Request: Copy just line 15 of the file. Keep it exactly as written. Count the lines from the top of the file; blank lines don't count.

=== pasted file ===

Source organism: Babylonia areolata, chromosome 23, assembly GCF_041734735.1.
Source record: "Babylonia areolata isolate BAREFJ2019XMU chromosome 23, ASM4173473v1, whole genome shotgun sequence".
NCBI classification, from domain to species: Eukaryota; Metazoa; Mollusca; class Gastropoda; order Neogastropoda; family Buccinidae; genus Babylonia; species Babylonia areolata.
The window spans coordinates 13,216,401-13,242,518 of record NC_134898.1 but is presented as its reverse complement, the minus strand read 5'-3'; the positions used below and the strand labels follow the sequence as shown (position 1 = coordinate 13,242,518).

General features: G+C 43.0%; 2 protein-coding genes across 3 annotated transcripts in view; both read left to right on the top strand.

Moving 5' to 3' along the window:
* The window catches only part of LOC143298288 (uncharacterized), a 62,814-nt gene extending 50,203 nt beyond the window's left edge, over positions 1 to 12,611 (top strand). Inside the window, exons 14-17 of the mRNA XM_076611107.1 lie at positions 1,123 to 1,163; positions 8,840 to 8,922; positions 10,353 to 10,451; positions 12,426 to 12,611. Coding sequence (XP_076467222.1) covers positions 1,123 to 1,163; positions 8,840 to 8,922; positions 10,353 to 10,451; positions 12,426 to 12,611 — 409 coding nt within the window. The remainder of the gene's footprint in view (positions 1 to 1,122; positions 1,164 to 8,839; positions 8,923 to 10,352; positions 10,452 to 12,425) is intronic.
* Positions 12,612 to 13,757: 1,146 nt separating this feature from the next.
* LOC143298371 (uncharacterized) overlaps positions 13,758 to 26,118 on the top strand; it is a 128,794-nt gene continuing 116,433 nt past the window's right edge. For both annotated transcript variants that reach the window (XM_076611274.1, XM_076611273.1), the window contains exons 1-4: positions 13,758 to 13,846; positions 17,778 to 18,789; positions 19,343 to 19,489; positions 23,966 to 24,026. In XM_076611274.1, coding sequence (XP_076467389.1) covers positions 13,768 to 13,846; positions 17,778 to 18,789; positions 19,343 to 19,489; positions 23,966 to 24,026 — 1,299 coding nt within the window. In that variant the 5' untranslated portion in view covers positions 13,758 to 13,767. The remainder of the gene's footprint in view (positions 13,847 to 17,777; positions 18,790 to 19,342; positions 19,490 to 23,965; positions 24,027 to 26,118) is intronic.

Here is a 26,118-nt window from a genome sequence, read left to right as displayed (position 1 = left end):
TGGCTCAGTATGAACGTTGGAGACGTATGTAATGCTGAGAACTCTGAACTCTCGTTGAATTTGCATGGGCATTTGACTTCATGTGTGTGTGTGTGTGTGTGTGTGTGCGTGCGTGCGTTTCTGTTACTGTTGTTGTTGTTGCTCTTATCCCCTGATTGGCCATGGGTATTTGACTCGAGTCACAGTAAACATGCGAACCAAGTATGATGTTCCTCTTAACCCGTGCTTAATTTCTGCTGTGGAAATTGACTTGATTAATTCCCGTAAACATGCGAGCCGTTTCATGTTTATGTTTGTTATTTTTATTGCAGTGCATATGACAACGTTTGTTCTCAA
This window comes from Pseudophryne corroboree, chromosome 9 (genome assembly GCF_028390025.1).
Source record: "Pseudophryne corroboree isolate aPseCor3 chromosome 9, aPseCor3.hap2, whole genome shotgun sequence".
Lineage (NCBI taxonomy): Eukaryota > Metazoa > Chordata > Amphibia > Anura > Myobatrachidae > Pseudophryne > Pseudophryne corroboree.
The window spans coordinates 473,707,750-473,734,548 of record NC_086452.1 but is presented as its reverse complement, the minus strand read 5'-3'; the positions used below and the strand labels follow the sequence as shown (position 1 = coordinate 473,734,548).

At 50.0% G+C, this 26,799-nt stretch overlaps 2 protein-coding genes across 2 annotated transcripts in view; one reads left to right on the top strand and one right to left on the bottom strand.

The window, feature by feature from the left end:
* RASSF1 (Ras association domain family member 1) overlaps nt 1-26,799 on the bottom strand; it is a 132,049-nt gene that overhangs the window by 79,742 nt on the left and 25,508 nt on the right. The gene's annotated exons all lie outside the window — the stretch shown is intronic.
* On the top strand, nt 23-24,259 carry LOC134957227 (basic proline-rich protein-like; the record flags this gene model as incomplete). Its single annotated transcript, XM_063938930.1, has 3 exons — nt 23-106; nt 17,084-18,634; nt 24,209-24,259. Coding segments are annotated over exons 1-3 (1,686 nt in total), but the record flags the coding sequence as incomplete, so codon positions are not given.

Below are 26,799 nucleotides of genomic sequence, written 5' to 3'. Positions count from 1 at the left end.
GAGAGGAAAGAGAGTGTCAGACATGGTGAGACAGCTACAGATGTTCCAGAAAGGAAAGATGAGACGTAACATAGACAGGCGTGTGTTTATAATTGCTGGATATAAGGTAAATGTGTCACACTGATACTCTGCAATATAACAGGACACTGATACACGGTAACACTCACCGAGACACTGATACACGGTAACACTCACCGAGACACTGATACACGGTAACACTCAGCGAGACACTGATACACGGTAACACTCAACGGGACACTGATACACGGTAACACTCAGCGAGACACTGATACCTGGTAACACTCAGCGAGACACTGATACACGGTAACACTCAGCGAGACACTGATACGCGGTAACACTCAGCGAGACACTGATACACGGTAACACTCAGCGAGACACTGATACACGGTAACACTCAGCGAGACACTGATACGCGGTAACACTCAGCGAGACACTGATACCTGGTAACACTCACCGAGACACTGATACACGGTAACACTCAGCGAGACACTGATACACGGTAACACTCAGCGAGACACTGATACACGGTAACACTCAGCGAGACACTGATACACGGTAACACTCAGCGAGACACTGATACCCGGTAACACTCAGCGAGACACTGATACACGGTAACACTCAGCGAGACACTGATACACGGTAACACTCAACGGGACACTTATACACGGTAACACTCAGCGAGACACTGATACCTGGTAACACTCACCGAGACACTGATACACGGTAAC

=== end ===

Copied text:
The window spans coordinates 473,707,750-473,734,548 of record NC_086452.1 but is presented as its reverse complement, the minus strand read 5'-3'; the positions used below and the strand labels follow the sequence as shown (position 1 = coordinate 473,734,548).